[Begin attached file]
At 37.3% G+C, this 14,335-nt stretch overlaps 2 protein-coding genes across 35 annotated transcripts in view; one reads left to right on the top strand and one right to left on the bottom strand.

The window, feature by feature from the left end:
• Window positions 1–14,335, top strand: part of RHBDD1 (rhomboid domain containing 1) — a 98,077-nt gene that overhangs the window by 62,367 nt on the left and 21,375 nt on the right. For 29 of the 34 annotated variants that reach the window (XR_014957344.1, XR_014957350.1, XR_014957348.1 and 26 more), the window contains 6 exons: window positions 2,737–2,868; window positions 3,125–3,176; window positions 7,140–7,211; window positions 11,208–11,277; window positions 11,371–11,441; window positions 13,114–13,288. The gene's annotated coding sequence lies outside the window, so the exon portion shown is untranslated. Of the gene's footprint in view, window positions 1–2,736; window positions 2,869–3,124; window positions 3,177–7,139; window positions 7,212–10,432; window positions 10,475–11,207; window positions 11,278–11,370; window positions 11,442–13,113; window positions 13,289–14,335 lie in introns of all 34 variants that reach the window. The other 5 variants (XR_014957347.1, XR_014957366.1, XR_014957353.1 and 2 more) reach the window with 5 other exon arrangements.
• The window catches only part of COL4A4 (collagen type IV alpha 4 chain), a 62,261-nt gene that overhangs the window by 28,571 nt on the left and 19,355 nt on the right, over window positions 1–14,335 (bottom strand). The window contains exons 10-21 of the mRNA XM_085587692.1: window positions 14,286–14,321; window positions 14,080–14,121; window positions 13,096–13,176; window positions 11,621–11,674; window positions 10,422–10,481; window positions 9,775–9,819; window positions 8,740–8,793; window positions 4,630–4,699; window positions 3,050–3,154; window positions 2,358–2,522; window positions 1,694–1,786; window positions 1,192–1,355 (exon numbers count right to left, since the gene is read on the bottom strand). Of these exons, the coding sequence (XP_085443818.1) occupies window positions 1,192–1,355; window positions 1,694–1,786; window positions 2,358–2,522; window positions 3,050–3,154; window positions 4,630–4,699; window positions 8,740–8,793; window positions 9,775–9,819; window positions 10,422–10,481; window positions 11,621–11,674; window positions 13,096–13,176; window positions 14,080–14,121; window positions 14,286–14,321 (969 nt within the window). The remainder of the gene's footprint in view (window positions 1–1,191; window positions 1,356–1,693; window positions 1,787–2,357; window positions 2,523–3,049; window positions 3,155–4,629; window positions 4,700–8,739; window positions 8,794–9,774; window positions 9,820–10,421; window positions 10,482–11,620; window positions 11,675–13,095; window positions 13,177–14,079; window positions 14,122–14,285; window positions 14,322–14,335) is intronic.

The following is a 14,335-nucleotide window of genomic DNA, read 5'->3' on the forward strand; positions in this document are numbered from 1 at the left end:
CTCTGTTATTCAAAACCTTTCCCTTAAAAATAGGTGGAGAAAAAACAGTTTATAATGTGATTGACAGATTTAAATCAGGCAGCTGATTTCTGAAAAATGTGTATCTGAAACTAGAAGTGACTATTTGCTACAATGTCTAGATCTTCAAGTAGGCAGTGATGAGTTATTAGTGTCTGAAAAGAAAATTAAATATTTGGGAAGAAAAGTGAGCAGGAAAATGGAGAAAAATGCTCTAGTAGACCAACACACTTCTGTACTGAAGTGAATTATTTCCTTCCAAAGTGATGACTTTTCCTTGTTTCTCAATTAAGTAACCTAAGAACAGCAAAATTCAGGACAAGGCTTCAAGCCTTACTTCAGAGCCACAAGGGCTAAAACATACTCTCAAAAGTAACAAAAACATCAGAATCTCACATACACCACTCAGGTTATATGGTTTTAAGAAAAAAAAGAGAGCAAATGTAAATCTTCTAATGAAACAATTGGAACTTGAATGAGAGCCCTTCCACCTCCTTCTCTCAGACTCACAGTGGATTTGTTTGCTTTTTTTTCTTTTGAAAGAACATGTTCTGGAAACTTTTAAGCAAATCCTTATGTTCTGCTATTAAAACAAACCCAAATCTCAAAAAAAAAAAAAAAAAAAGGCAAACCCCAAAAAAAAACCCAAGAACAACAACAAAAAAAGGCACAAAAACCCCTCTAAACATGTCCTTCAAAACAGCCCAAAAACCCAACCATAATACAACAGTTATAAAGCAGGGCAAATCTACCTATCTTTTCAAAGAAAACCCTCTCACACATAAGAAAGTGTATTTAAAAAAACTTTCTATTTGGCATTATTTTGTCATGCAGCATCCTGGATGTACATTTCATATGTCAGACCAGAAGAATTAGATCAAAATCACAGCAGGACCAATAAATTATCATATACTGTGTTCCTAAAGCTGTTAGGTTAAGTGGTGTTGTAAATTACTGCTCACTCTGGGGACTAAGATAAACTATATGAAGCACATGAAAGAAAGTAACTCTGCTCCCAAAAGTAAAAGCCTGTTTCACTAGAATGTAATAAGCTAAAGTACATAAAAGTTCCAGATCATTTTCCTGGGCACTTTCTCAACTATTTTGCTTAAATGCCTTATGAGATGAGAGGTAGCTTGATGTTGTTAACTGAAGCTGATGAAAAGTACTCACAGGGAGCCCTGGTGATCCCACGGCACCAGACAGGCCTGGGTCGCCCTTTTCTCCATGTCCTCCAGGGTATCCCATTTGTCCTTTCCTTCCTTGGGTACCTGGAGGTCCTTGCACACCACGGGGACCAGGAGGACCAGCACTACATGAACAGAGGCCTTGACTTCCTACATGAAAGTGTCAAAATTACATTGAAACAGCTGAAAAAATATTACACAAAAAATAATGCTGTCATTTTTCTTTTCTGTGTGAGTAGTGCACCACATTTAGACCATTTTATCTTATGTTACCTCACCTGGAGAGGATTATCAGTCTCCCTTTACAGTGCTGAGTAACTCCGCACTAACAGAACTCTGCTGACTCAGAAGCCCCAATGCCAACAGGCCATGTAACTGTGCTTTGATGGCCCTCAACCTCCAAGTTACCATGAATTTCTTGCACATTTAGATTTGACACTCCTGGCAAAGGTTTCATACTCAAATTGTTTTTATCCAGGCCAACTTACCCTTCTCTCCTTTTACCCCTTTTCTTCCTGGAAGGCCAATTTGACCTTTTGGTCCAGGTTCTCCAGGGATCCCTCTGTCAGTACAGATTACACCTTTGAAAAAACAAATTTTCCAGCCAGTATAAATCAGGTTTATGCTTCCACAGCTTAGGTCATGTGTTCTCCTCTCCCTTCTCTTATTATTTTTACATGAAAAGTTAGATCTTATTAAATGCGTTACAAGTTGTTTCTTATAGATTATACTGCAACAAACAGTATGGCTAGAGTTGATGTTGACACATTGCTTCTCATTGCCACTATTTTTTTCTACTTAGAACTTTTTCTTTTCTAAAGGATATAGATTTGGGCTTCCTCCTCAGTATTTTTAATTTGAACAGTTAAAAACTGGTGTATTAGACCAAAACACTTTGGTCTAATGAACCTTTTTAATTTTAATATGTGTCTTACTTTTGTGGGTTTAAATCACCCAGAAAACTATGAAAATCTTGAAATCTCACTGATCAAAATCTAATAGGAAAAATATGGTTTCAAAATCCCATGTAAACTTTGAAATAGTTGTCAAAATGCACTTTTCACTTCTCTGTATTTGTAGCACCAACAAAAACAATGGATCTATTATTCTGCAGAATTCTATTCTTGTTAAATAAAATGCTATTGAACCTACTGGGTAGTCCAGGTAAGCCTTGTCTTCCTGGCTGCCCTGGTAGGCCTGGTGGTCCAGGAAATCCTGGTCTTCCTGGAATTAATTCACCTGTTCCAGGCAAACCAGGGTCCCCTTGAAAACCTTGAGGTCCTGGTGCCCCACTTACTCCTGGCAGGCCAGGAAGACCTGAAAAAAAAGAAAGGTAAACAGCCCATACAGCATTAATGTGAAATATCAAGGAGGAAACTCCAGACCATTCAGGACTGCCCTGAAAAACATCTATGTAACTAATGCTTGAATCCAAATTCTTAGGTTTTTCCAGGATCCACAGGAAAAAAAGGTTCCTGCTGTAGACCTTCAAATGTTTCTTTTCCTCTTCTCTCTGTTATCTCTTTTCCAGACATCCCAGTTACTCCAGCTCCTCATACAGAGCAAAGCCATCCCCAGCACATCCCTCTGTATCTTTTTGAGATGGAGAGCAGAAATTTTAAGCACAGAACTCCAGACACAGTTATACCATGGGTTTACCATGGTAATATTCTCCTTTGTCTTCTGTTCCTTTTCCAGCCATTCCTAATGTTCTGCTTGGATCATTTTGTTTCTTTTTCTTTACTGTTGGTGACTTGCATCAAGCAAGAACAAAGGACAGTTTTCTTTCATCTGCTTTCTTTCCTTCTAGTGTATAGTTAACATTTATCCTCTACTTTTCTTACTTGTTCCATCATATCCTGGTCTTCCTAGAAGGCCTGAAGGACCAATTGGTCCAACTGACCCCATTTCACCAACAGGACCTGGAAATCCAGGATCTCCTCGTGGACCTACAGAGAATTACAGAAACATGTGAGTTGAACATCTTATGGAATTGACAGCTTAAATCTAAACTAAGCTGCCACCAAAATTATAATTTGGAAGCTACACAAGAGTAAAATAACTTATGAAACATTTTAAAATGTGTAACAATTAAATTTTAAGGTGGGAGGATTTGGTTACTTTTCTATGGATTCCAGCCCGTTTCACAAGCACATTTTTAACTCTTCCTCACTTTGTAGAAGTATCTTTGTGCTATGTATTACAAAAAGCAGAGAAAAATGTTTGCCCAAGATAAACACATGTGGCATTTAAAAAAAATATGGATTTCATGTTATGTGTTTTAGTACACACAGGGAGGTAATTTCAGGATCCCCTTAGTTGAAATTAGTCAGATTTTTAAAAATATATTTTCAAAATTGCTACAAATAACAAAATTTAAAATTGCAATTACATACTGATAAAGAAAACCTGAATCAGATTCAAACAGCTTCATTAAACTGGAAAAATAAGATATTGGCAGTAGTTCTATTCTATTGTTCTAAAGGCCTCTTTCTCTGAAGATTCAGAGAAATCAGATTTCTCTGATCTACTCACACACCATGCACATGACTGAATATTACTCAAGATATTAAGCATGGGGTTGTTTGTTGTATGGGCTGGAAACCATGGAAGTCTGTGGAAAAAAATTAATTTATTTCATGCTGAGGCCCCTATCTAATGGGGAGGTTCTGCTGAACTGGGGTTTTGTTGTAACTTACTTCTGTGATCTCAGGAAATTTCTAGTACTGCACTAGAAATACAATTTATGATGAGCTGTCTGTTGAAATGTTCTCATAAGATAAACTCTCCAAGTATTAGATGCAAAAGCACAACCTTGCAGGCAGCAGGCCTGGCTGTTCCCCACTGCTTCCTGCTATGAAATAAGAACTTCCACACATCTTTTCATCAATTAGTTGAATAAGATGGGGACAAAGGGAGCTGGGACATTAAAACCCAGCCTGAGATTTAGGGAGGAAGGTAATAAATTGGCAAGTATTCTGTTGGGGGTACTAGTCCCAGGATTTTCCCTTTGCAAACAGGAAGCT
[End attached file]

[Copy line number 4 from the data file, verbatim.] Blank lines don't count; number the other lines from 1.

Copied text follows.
• The window catches only part of COL4A4 (collagen type IV alpha 4 chain), a 62,261-nt gene that overhangs the window by 28,571 nt on the left and 19,355 nt on the right, over window positions 1–14,335 (bottom strand). The window contains exons 10-21 of the mRNA XM_085587692.1: window positions 14,286–14,321; window positions 14,080–14,121; window positions 13,096–13,176; window positions 11,621–11,674; window positions 10,422–10,481; window positions 9,775–9,819; window positions 8,740–8,793; window positions 4,630–4,699; window positions 3,050–3,154; window positions 2,358–2,522; window positions 1,694–1,786; window positions 1,192–1,355 (exon numbers count right to left, since the gene is read on the bottom strand). Of these exons, the coding sequence (XP_085443818.1) occupies window positions 1,192–1,355; window positions 1,694–1,786; window positions 2,358–2,522; window positions 3,050–3,154; window positions 4,630–4,699; window positions 8,740–8,793; window positions 9,775–9,819; window positions 10,422–10,481; window positions 11,621–11,674; window positions 13,096–13,176; window positions 14,080–14,121; window positions 14,286–14,321 (969 nt within the window). The remainder of the gene's footprint in view (window positions 1–1,191; window positions 1,356–1,693; window positions 1,787–2,357; window positions 2,523–3,049; window positions 3,155–4,629; window positions 4,700–8,739; window positions 8,794–9,774; window positions 9,820–10,421; window positions 10,482–11,620; window positions 11,675–13,095; window positions 13,177–14,079; window positions 14,122–14,285; window positions 14,322–14,335) is intronic.